Lights, Camera, Conservation! Filming in the beautiful Southern Strait of Georgia

This week I was tremendously fortunate to spend three days in the beautiful Southern Strait of Georgia with filmmaker D’Arcy Hamilton. Our mission was to capture the incredible wildlife and natural beauty of the region for a short film about the proposed Southern Strait of Georgia National Marine Conservation Area.

The Southern Strait of Georgia is the stretch of emerald water between the Lower Mainland and Vancouver Island.  It is one of Canada’s richest and most productive marine ecosystems.

And it is beautiful.

I mean REALLY beautiful.

It is hard not to fall in love with the Southern Strait of Georgia, even with the shortest of visits.

I could happily while away the hours exploring the rocky shorelines around Georgina Point; covered in limpets and barnacles, and spotted with rock pools which are full to the brim with colorful alien life forms.

Or combing the white shell beaches of Montague Park on the east shore of Galiano, fringed with grasses that have turned golden in the late August sun.

Or soaking up the sights, sounds and smells of the small craggy, seal and seagull covered islets that dot the waters around the islands.

Or cruising the waters of Trincomali Channel and Active Pass by boat, with the wind in our hair and the sun at our backs, surrounded by the cedar and arbutus lined shores of the Gulf Islands.

But we had a job to do! We had three intense days of filming on Pender, Saturna, Galiano and Mayne, by boat and by land. It was a blur of activity punctuated with breathtaking sunrises and sunsets. We were up every morning well-before dawn and stumbled into bed exhausted, well after dark. We spent the daytime hauling camera gear across slippery rocks and on-and-off boats and with endless patience, D'Arcy would set-up, film and re-take each shot to make sure it was perfect.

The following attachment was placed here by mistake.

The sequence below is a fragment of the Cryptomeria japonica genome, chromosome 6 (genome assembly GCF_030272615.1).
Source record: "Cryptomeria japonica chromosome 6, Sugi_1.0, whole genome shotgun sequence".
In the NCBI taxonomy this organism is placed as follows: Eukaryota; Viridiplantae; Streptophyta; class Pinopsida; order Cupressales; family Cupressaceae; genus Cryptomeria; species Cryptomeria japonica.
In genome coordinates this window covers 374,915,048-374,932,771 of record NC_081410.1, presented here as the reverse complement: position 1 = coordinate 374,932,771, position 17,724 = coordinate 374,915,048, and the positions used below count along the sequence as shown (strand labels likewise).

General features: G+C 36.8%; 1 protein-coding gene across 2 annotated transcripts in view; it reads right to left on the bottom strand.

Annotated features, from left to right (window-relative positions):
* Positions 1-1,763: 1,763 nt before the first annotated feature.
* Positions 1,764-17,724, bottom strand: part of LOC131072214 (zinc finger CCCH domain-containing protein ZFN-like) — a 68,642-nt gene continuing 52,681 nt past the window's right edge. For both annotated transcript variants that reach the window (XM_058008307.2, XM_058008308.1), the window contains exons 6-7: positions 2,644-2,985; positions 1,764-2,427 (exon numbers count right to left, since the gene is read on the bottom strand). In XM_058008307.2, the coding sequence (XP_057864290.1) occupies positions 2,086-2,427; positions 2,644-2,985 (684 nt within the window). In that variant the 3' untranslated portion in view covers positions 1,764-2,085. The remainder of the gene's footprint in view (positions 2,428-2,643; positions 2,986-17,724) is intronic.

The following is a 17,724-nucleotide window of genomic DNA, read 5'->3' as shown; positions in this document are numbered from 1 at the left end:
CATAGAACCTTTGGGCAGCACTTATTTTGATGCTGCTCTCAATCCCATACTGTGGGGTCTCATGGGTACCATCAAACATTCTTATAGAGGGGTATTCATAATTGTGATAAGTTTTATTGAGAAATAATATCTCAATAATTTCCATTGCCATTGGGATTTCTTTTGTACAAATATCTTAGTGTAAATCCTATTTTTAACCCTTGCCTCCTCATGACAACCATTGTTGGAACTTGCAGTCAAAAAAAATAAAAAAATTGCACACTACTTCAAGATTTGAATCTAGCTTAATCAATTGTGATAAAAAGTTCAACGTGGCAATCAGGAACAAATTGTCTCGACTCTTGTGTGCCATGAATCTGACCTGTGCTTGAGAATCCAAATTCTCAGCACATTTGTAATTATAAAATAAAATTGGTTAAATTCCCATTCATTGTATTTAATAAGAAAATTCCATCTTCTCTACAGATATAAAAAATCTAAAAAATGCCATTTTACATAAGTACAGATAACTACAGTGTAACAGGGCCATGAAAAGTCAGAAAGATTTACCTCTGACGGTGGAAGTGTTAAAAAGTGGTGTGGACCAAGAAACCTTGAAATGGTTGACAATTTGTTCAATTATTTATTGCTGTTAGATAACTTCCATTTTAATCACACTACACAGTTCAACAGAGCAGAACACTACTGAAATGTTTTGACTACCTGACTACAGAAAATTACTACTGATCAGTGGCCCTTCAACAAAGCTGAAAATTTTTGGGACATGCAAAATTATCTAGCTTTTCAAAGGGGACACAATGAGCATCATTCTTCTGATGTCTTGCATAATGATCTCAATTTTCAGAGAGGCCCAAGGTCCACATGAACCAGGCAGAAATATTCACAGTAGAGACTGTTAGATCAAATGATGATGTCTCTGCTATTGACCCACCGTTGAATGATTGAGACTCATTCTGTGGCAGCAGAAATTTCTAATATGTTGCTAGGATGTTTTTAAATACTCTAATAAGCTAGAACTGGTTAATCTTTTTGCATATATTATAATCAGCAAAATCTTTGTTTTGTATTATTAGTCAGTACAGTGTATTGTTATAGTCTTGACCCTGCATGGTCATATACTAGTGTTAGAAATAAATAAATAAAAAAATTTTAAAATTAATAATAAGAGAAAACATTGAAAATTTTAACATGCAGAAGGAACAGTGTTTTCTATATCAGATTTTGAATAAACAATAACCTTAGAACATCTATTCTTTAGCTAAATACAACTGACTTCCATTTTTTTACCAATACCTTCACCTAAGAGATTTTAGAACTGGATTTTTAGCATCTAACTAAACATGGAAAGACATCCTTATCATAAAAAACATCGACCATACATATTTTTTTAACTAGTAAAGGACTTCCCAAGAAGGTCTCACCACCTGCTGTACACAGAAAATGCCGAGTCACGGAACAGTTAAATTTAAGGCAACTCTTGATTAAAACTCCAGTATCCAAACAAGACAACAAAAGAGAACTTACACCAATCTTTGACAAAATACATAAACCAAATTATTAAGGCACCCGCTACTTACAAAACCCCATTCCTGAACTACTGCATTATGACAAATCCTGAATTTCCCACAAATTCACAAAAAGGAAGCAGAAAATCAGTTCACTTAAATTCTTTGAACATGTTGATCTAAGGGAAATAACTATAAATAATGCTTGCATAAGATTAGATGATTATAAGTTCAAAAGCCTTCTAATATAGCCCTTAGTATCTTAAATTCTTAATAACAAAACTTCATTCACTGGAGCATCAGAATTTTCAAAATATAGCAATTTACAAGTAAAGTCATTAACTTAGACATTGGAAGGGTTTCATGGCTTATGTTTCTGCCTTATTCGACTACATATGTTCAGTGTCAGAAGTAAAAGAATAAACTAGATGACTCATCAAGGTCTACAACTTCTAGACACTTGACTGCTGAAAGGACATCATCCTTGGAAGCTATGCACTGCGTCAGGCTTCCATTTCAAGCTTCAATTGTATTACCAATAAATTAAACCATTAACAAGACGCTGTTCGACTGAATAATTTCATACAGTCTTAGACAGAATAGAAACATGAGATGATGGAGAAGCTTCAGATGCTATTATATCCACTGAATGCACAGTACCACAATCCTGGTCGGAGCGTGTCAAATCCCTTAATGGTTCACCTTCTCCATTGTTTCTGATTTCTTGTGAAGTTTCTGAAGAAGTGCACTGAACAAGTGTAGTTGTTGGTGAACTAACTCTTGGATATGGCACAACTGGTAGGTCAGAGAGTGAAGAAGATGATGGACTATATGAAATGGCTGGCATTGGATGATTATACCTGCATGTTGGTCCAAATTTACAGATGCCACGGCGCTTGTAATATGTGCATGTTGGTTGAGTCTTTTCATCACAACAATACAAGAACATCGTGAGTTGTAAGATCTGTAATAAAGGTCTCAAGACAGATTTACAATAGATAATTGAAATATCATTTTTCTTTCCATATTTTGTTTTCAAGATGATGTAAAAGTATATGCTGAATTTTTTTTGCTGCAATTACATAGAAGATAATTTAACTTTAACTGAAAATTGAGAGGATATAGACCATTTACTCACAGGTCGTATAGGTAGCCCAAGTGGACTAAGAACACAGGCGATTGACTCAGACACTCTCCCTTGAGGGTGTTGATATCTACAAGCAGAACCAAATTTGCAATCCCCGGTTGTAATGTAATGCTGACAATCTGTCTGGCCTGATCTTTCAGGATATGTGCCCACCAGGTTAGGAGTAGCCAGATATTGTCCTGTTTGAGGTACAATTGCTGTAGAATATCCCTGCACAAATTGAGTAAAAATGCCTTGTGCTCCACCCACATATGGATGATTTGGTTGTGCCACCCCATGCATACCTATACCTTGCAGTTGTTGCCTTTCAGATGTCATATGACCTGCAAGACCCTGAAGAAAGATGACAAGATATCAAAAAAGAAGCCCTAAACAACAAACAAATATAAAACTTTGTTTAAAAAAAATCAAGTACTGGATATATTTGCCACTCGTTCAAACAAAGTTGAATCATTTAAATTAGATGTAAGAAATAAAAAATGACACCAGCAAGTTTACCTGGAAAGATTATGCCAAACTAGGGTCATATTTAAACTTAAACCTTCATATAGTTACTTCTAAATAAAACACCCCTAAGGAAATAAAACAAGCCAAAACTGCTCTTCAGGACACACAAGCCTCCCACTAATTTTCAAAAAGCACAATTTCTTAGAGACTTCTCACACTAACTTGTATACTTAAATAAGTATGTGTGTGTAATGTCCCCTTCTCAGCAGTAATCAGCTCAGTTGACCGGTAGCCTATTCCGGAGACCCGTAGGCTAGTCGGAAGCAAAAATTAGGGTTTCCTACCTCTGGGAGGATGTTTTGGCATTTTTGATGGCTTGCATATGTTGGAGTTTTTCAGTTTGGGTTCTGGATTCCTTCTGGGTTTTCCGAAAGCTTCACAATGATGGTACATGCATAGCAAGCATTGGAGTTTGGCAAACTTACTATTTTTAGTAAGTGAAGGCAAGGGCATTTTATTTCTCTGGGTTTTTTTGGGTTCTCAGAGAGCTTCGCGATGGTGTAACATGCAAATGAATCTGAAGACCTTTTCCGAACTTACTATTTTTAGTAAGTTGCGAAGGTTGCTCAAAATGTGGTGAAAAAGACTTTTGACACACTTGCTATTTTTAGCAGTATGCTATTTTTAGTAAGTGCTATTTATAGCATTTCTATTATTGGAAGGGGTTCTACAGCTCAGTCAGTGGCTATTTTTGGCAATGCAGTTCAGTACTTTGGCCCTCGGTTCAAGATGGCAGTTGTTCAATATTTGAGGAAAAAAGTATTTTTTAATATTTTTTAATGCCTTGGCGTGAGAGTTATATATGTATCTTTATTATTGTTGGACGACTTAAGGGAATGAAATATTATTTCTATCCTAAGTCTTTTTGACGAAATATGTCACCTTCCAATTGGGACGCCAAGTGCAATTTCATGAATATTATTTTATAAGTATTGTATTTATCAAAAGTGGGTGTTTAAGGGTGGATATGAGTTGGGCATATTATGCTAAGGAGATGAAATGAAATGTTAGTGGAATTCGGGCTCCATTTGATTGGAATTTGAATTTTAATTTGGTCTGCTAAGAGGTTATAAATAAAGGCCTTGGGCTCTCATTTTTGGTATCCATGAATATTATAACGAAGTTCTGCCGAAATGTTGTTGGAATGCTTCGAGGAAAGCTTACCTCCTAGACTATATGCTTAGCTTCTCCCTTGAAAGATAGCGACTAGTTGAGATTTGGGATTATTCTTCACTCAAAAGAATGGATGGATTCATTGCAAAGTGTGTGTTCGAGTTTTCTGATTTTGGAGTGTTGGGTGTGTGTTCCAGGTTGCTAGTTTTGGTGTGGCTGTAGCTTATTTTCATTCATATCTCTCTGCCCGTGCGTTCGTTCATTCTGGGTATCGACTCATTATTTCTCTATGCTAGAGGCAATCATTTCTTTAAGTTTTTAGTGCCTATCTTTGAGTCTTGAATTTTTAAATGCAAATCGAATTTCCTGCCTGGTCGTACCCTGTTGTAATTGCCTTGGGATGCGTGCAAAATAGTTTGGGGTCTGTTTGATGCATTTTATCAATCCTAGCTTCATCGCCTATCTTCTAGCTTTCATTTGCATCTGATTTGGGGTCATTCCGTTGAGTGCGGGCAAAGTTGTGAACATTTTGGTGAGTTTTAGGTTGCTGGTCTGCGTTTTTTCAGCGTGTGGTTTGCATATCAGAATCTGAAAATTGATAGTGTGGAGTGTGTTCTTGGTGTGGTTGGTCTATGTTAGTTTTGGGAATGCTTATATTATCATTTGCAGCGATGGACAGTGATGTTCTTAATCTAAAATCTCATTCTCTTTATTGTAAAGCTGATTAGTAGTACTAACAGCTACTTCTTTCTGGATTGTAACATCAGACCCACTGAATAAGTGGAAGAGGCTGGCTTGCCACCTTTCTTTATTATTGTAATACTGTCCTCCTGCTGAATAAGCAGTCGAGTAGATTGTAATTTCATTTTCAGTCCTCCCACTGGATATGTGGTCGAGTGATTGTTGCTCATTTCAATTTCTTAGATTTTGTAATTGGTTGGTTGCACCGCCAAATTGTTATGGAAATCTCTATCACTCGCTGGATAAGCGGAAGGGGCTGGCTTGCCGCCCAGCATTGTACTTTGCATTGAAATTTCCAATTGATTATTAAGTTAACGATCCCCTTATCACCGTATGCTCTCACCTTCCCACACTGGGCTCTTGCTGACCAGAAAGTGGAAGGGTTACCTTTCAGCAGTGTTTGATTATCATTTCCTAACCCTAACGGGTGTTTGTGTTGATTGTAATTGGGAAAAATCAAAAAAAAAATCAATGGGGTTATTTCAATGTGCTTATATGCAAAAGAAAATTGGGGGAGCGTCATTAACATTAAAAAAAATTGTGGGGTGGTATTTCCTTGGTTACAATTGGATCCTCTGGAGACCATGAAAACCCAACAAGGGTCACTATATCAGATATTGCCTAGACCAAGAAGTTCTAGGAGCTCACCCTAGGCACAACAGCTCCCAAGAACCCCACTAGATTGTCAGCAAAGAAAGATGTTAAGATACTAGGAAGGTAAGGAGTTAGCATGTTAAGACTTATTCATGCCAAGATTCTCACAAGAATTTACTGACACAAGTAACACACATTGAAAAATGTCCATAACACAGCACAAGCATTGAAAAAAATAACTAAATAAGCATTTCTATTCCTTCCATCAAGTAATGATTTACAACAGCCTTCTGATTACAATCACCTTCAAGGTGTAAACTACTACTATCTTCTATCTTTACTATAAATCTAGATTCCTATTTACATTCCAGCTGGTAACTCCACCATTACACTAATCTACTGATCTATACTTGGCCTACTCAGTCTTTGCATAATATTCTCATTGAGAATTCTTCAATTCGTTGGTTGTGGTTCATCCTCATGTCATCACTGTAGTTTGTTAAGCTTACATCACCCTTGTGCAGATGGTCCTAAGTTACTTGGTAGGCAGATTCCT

One of the trip highlights for me was a couple of quiet hours in Miners Bay, Mayne Island on our last morning. It is an extraordinary little cove on the north shore of Mayne that is fed by the incredibly rich waters of Active Pass. While enjoying the warm morning sun and watching a heron fishing in the shallows we looked up to see an osprey plunge down and pluck a fish from the shallow waters of the bay just a few metres from our cabins, then fly off towards to the trees to feast on his catch. He then did it again just to make sure that we caught it on film. I later learned that this was one of a breeding pair that lives on Mayne.

(Interesting fact for the day: Because fish are quite heavy and their wide bodies create drag in the air, ospreys will actually rotate the fish mid-air, and carry it head first to make it as ‘aerodynamic’ as possible, so that it doesn’t slow the osprey down – watch here

Ospreys are one of the many species, along with our iconic killer whales, that will benefit most from a National Marine Conservation Area. By protecting their habitats and ocean hunting grounds from disturbance, we can ensure that they and their and young will thrive for many years to come.

A beautiful photo of a killer whale by Susanne Davies because my osprey photos were terrible!

Not only does protecting the Southern Strait of Georgia benefit these species, it will also benefit people by preserving the natural beauty and diversity of the area for visitors and locals to enjoy for many years to come, and maintaining healthy island economies. 

One of the lasting impressions of anyone visiting the Southern Strait of Georgia Gulf Islands is the warmth and hospitality of the islanders. Their deep connection and love for the waters that surround their home is reflected in their willingness to share their stories and favourite places with all who visit. And this is the purpose of our film.

The film will showcase some of the amazing places and species that call the Southern Strait of Georgia home, through the eyes of the people who live there. We hope that the film will build public support for protecting the Southern Strait of Georgia throughout the region and across Canada. 

We will be going back to the Gulf Islands to do some more filming and interviews over the fall (lucky us) and the film is expected to be released in the winter... so stay tuned.

To find out more about the proposed Southern Strait of Georgia National Marine Conservation Area and pledge your support go to 

The film is being produced with funding from Mountain Equipment Cooperative. We would like to thank the following organizations and people for their support: Galiano Conservancy Association, Mayne Island Conservancy Society, Salt Spring Island Conservancy, Outdoor Visions Zodiac Tours, John Gill and Mark Hoebel.